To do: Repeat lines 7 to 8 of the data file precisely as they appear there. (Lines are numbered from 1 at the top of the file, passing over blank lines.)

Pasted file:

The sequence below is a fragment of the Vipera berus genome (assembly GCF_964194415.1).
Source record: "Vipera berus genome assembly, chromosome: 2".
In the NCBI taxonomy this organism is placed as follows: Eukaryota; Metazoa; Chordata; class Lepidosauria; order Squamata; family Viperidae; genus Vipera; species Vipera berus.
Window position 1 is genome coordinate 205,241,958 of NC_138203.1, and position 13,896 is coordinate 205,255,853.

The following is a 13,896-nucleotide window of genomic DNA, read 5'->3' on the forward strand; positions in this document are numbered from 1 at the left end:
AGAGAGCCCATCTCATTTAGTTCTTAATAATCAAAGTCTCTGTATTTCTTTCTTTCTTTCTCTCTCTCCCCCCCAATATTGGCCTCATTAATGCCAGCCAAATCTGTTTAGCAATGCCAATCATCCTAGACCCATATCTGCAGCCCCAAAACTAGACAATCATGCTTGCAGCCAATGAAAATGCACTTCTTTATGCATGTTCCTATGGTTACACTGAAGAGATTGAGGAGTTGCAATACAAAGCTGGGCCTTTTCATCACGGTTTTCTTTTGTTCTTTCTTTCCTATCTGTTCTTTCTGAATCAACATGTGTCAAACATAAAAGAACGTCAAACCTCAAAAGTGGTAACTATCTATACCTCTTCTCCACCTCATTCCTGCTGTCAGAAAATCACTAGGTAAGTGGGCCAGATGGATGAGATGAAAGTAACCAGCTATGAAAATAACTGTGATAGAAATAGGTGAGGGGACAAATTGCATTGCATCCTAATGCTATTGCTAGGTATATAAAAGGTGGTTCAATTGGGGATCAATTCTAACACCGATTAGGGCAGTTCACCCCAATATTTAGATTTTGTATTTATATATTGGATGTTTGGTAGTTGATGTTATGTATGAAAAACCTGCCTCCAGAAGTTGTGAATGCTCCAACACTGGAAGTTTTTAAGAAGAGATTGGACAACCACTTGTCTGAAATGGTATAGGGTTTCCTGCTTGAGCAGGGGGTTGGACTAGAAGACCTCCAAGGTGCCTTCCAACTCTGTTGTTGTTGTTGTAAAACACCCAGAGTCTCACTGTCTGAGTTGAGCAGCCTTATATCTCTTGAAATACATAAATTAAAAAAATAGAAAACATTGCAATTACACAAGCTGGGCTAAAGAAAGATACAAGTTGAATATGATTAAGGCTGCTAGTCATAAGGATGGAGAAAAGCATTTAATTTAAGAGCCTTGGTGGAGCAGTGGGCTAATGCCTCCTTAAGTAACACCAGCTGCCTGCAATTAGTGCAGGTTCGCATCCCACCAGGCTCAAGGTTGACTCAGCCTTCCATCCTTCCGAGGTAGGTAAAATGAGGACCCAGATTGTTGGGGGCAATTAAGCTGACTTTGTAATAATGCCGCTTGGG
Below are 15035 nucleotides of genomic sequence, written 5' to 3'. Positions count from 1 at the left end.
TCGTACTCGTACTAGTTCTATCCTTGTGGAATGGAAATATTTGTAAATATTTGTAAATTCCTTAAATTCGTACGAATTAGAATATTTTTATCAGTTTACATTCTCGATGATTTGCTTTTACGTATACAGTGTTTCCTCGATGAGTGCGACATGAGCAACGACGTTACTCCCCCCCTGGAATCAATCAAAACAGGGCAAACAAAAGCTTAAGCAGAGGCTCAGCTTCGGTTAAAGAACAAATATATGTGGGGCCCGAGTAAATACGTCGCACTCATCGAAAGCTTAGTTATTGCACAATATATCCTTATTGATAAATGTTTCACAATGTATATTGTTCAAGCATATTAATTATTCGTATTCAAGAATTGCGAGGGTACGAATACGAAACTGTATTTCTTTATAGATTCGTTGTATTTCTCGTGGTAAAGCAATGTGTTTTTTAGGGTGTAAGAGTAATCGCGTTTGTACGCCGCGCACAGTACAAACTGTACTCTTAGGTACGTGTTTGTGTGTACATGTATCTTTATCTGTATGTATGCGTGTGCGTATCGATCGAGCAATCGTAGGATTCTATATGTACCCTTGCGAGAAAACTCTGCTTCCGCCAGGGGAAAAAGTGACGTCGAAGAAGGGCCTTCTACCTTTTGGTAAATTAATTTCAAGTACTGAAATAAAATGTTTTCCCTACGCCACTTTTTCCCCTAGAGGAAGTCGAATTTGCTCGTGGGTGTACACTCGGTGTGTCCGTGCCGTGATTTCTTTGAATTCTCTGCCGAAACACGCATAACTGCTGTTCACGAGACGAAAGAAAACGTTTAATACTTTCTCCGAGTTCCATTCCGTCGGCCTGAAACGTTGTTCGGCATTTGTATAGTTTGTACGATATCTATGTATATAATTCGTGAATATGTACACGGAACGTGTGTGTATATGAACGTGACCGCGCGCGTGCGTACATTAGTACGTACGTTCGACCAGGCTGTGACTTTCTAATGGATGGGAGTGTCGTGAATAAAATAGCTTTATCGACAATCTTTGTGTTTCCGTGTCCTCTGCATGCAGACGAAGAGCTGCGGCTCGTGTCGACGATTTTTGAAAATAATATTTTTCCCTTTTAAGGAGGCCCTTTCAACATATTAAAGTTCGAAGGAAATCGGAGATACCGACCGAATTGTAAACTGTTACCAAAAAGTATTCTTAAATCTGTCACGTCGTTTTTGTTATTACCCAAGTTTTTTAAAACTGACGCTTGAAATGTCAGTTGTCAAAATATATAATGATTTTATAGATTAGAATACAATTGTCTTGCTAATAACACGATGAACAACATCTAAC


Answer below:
Below are 15035 nucleotides of genomic sequence, written 5' to 3'. Positions count from 1 at the left end.
TCGTACTCGTACTAGTTCTATCCTTGTGGAATGGAAATATTTGTAAATATTTGTAAATTCCTTAAATTCGTACGAATTAGAATATTTTTATCAGTTTACATTCTCGATGATTTGCTTTTACGTATACAGTGTTTCCTCGATGAGTGCGACATGAGCAACGACGTTACTCCCCCCCTGGAATCAATCAAAACAGGGCAAACAAAAGCTTAAGCAGAGGCTCAGCTTCGGTTAAAGAACAAATATATGTGGGGCCCGAGTAAATACGTCGCACTCATCGAAAGCTTAGTTATTGCACAATATATCCTTATTGATAAATGTTTCACAATGTATATTGTTCAAGCATATTAATTATTCGTATTCAAGAATTGCGAGGGTACGAATACGAAACTGTATTTCTTTATAGATTCGTTGTATTTCTCGTGGTAAAGCAATGTGTTTTTTAGGGTGTAAGAGTAATCGCGTTTGTACGCCGCGCACAGTACAAACTGTACTCTTAGGTACGTGTTTGTGTGTACATGTATCTTTATCTGTATGTATGCGTGTGCGTATCGATCGAGCAATCGTAGGATTCTATATGTACCCTTGCGAGAAAACTCTGCTTCCGCCAGGGGAAAAAGTGACGTCGAAGAAGGGCCTTCTACCTTTTGGTAAATTAATTTCAAGTACTGAAATAAAATGTTTTCCCTACGCCACTTTTTCCCCTAGAGGAAGTCGAATTTGCTCGTGGGTGTACACTCGGTGTGTCCGTGCCGTGATTTCTTTGAATTCTCTGCCGAAACACGCATAACTGCTGTTCACGAGACGAAAGAAAACGTTTAATACTTTCTCCGAGTTCCATTCCGTCGGCCTGAAACGTTGTTCGGCATTTGTATAGTTTGTACGATATCTATGTATATAATTCGTGAATATGTACACGGAACGTGTGTGTATATGAACGTGACCGCGCGCGTGCGTACATTAGTACGTACGTTCGACCAGGCTGTGACTTTCTAATGGATGGGAGTGTCGTGAATAAAATAGCTTTATCGACAATCTTTGTGTTTCCGTGTCCTCTGCATGCAGACGAAGAGCTGCGGCTCGTGTCGACGATTTTTGAAAATAATATTTTTCCCTTTTAAGGAGGCCCTTTCAACATATTAAAGTTCGAAGGAAATCGGAGATACCGACCGAATTGTAAACTGTTACCAAAAAGTATTCTTAAATCTGTCACGTCGTTTTTGTTATTACCCAAGTTTTTTAAAACTGACGCTTGAAATGTCAGTTGTCAAAATATATAATGATTTTATAGATTAGAATACAATTGTCTTGCTAATAACACGATGAACAACATCTAAC